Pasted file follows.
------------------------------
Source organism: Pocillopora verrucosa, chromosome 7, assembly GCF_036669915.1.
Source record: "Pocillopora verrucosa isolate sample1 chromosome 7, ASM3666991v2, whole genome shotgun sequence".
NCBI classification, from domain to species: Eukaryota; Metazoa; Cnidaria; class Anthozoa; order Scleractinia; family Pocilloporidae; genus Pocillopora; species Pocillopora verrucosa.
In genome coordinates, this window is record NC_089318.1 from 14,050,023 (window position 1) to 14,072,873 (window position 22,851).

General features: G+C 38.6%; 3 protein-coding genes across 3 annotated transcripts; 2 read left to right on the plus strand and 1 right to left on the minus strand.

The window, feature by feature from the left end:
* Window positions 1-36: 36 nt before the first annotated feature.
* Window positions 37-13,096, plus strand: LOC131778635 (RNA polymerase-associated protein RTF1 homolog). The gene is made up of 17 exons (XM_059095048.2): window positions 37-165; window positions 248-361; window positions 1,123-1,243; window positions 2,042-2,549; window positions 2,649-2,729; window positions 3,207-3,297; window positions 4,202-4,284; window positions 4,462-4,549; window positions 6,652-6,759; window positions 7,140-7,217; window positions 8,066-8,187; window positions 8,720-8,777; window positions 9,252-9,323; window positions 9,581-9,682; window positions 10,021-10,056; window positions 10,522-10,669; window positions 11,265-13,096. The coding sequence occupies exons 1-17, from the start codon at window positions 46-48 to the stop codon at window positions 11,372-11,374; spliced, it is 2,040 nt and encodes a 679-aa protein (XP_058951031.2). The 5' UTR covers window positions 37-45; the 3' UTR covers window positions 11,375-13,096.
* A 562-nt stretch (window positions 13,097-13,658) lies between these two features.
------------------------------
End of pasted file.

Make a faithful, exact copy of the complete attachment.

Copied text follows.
Source organism: Pocillopora verrucosa, chromosome 7, assembly GCF_036669915.1.
Source record: "Pocillopora verrucosa isolate sample1 chromosome 7, ASM3666991v2, whole genome shotgun sequence".
NCBI classification, from domain to species: Eukaryota; Metazoa; Cnidaria; class Anthozoa; order Scleractinia; family Pocilloporidae; genus Pocillopora; species Pocillopora verrucosa.
In genome coordinates, this window is record NC_089318.1 from 14,050,023 (window position 1) to 14,072,873 (window position 22,851).

General features: G+C 38.6%; 3 protein-coding genes across 3 annotated transcripts; 2 read left to right on the plus strand and 1 right to left on the minus strand.

The window, feature by feature from the left end:
* Window positions 1-36: 36 nt before the first annotated feature.
* Window positions 37-13,096, plus strand: LOC131778635 (RNA polymerase-associated protein RTF1 homolog). The gene is made up of 17 exons (XM_059095048.2): window positions 37-165; window positions 248-361; window positions 1,123-1,243; window positions 2,042-2,549; window positions 2,649-2,729; window positions 3,207-3,297; window positions 4,202-4,284; window positions 4,462-4,549; window positions 6,652-6,759; window positions 7,140-7,217; window positions 8,066-8,187; window positions 8,720-8,777; window positions 9,252-9,323; window positions 9,581-9,682; window positions 10,021-10,056; window positions 10,522-10,669; window positions 11,265-13,096. The coding sequence occupies exons 1-17, from the start codon at window positions 46-48 to the stop codon at window positions 11,372-11,374; spliced, it is 2,040 nt and encodes a 679-aa protein (XP_058951031.2). The 5' UTR covers window positions 37-45; the 3' UTR covers window positions 11,375-13,096.
* A 562-nt stretch (window positions 13,097-13,658) lies between these two features.